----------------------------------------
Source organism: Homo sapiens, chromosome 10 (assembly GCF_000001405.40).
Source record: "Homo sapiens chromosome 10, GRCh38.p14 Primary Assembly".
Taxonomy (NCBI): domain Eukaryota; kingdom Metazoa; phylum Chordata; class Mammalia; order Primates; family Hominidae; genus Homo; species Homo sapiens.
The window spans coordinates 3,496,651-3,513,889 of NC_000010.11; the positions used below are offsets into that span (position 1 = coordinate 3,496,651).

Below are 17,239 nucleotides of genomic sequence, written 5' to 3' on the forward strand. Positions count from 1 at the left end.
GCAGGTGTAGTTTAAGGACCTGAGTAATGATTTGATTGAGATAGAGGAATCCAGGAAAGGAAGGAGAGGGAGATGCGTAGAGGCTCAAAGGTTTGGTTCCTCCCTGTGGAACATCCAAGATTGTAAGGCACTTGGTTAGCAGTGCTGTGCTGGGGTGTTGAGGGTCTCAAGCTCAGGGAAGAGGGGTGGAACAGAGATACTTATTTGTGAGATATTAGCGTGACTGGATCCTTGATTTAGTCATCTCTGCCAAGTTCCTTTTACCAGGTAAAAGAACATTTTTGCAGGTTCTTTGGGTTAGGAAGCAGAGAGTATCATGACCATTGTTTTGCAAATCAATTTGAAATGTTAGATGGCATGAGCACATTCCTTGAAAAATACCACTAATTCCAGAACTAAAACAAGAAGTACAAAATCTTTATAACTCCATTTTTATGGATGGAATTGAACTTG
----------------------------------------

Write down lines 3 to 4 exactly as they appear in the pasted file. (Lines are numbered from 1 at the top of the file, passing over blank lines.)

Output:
Taxonomy (NCBI): domain Eukaryota; kingdom Metazoa; phylum Chordata; class Mammalia; order Primates; family Hominidae; genus Homo; species Homo sapiens.
The window spans coordinates 3,496,651-3,513,889 of NC_000010.11; the positions used below are offsets into that span (position 1 = coordinate 3,496,651).